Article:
"I kept the ball down, I was throwing strikes, and everything was going right for me," said Collazo, modest about Tuesday's outing.
But it isn't as if his last start was anything so far fetched when you consider what Collazo has done this season.
At 6-4, he's leading Binghamton in wins. In fact, along with highly regarded Mike Pelfrey, and now undefeated Norfolk pitcher Evan MacLane, Collazo is the only B-Mets starter with a winning record this season.
The instability that plagued the back end of New York's rotation this year has taken its toll on the Mets' minor league clubs. The departure of former Binghamton aces Evan MacLane and Alay Soler paved the way for Collazo to emerge as the anchor of the staff, as he's one of only two pitchers to make more than 10 starts for the B-Mets.
"I have confidence in him," said Binghamton manager Juan Samuel, "that I'm going to get innings from him, and he's going to take you deep into the game."
Collazo doesn't rely on overpowering stuff, but his baseball smarts are what his coaches attribute this year's success to.
In the absence of advanced scouting at the Double-A level, the 23-year-old Florida native uses his own experience to know how to get batters out.
"[If I've played them already], I already know what they're going to be waiting for," said Collazo, "and what they can hit, so I'll just play with that."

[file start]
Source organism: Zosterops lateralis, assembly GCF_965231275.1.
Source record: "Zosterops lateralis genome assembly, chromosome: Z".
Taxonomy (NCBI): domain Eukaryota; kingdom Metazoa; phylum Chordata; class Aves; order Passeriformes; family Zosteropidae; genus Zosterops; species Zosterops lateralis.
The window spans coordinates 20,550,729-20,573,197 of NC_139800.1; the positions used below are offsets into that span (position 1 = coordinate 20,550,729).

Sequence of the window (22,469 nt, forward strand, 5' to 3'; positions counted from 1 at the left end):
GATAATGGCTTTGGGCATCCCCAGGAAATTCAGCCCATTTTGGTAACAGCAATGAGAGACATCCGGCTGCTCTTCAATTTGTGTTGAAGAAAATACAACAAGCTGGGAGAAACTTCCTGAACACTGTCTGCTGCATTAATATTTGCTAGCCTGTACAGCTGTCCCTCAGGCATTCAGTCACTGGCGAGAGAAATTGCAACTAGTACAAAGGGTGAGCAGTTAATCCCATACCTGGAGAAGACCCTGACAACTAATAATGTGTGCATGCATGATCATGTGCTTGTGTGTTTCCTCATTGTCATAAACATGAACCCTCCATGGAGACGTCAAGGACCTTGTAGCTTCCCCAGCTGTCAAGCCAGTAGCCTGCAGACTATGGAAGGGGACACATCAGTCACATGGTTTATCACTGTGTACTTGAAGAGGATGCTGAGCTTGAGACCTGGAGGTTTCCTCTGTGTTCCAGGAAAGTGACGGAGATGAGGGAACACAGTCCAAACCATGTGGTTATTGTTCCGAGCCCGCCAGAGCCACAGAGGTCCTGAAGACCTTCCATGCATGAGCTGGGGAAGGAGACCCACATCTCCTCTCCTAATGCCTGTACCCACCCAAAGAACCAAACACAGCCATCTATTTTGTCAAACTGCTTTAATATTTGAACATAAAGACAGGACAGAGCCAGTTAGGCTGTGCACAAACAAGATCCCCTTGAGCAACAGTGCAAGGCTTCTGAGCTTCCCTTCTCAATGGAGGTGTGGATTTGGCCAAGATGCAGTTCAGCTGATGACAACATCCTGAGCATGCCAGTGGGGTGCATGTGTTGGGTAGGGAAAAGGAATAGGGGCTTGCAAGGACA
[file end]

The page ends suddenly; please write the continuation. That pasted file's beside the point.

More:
Pitching coach Mark Brewer knows that, conversely, the lack of advance scouting on Collazo also works to his advantage.
"You have to know Willie Collazo to even have a chance," said Brewer. "If you just come into an outing that he's in charge of, blind, then he's going to eat you up."
Collazo's 60 strikeouts in 86 innings aren't going to turn many heads. But astonishingly, he's only surrendered 12 walks and merely two home runs over that span.
Perhaps the most important reason for Collazo's success this season is the experience he gained playing for Puerto Rico on this spring's World Baseball Classic. Playing with some of baseball's best have shown him that his game can be of the same caliber.
"It gives you a lot of confidence," Collazo said. "Every time I go out here and pitch, I keep thinking I can do better."
For now, Collazo will have to continue to impress as the rock of the Binghamton rotation. It has become apparent that he is making positive strides and becoming a better pitcher each time he takes the mound.
"I work hard for this, I take it seriously," said Collazo, "and hopefully it's going to pay off in the end."